A regiment of Sunni Muslim tribal fighters successfully repelled Islamic State militants from this village about 40 miles south of Mosul last fall, forcing them to scoop up their dead in blankets and flee in a hail of gunfire.
It was nearly midnight Oct. 5, and the air was thick with smoke from fires militants had set at nearby oil fields. The Sunni fighters, allied with the U.S.-led coalition fighting to drive the jihadis out of Mosul, withdrew to an abandoned house to regroup.
The last thing Ali Hussein Khalaf remembers was another fighter asking him for more ammunition. Khalaf reached for the bullets, and a week and a half later he woke up in a hospital. The house had been hit by friendly fire from a coalition airstrike.
Everyone on the 19-man unit had been killed except for Khalaf.
He said he always felt comfortable with air support from the coalition. “We trust them,” he said.
Although there has been widespread debate over hundreds of civilian casualties associated with coalition airstrikes in Iraq and Syria, little is known about so-called friendly fire deaths and injuries. The coalition does not release monthly information about them, as it does strikes that kill civilians.
“The coalition takes each of these incidents very seriously but we do not keep cumulative data on them like we do civilian casualties because they happen so infrequently,” said U.S. Army Col. Joe Scrocca, a Baghdad-based coalition spokesman.
The London-based nonprofit monitoring group Airwars has not been able to independently determine how many times coalition airstrikes have mistakenly targeted allied soldiers.
“We don’t really know how big a problem this is,” Airwars director Chris Woods said. He said his group has tracked at least 224 allied deaths from coalition strikes in Iraq in the three years since the campaign against Islamic State began and at least 35 in Syria.
The U.S. military recently announced that a misdirected airstrike in Tabqa, Syria, killed 18 coalition-allied fighters on April 11. The Americans apologized.
“I don’t know why they didn’t do the same for us,” Khalaf said.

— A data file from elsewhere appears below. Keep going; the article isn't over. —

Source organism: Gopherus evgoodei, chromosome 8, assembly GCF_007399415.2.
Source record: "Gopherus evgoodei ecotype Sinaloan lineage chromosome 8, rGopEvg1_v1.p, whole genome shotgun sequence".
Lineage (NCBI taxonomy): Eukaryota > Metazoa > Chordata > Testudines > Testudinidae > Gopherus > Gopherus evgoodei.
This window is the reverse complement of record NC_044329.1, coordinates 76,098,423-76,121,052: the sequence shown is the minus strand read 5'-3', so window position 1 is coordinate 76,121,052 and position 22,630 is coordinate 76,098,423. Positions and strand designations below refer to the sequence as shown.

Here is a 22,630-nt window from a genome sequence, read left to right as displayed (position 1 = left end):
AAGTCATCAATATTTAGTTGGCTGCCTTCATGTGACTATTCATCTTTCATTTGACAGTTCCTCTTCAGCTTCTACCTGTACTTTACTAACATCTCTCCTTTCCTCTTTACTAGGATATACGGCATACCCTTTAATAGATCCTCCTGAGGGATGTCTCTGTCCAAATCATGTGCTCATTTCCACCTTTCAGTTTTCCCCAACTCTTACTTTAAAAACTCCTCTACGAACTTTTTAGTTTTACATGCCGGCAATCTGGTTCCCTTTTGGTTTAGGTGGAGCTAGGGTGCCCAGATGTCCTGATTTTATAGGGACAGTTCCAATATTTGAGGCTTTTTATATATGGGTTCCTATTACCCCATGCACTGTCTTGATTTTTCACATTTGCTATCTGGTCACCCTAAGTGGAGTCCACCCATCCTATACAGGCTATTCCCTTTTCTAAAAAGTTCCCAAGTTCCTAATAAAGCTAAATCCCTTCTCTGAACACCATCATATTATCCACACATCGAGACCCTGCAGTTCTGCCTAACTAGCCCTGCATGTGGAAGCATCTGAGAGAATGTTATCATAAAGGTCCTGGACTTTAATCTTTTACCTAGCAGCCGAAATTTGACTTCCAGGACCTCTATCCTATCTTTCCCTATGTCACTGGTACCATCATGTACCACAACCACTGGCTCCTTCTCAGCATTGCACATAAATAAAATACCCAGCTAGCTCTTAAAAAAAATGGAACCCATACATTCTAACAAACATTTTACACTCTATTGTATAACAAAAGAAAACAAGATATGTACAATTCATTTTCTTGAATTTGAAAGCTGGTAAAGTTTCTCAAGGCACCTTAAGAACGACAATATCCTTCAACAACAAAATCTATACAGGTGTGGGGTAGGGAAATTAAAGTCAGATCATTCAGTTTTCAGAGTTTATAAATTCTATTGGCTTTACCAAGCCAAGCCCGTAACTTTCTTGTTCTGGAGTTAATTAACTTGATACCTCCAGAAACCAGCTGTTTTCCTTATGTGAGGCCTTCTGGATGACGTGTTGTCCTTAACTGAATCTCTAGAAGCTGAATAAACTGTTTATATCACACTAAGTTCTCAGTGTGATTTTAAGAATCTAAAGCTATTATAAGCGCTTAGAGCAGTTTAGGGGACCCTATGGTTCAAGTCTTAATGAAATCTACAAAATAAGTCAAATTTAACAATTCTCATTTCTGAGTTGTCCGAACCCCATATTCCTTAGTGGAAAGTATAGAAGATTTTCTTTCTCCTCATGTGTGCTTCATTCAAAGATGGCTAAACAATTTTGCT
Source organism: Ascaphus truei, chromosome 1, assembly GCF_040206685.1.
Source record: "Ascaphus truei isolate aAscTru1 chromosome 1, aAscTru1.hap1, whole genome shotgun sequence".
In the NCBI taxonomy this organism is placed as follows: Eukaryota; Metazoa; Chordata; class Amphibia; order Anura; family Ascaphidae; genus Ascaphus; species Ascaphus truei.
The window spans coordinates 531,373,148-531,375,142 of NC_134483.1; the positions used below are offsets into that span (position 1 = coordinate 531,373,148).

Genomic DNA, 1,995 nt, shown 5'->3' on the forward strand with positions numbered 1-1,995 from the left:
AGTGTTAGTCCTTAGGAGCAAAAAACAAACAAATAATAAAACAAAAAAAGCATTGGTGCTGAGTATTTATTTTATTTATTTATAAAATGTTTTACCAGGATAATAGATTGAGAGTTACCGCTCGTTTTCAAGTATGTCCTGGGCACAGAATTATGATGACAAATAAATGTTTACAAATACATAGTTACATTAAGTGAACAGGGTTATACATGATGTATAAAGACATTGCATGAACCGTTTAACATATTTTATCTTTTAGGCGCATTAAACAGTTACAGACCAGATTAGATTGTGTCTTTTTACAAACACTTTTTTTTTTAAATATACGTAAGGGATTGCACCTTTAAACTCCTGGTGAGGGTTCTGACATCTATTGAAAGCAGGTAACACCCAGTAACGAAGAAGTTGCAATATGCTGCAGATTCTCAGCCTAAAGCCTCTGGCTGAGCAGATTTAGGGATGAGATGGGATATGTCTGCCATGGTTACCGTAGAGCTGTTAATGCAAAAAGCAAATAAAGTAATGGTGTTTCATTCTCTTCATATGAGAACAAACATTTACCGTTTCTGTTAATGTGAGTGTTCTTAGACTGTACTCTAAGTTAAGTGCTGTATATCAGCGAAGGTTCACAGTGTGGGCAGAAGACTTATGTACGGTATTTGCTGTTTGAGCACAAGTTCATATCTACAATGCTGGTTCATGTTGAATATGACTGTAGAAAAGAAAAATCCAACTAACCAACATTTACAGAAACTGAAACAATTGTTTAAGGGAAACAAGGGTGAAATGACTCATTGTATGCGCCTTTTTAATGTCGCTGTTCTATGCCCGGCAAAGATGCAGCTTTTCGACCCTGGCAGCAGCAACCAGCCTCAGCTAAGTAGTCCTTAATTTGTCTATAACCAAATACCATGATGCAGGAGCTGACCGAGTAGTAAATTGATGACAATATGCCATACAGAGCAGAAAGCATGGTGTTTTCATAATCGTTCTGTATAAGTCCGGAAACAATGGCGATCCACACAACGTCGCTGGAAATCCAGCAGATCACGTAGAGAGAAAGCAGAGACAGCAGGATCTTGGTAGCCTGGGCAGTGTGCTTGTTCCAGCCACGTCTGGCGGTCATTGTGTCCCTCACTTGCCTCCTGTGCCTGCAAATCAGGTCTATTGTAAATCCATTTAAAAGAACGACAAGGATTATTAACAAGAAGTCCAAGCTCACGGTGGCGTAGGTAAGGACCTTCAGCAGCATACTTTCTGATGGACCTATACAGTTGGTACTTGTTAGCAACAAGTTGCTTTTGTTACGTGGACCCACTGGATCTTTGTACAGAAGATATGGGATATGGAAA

Airwars said it found 40 reported friendly fire strikes in Iraq and Syria since 2014. Although Islamic State may have tried to inflate the numbers through propaganda, at least 19 of the strikes have been reported by multiple sources, Woods said.
Three of the strikes have been confirmed by the coalition, Scrocca said: in Tabqa, Khara’ib Jabr and Fallouja.
Iraqi special forces Lt. Gen. Abdul Ghani Assadi said the strike in Fallouja on Dec. 18, 2015, killed at least nine Iraqi Shiite fighters from militias known as the Popular Mobilization Units, or, in Arabic, Hashd al Shaabi.
“It happened to the Popular Mobilization Units in Fallouja because the forces on the ground gave the wrong coordinates to the jet,” Assadi said.
He did not have a tally of all Iraqi troops killed by coalition airstrikes.
Without the coalition making public its findings, it can be difficult to determine whether airstrike casualties were enemy fighters, civilians or allied forces. Nur Din Kaplan, deputy chief of the Mosul city council, said a coalition airstrike mistakenly killed four Iraqi soldiers from the 16th armored division and wounded 11 more in the town of Tall Kayf about eight miles northeast of Mosul on Oct. 28.
“There was a plan where forces were supposed to be, but the division went further than they were supposed to, that’s why — there was a lack of communication,” Kaplan said in explaining why allied troops were hit.
Scrocca said the coalition has “no investigations or operational reporting from our partnered forces” about any strike in Tall Kayf. Iraqi Army Col. Abbas Abdullah, who served in the area at the time, said he also had no record of an Oct. 28 strike.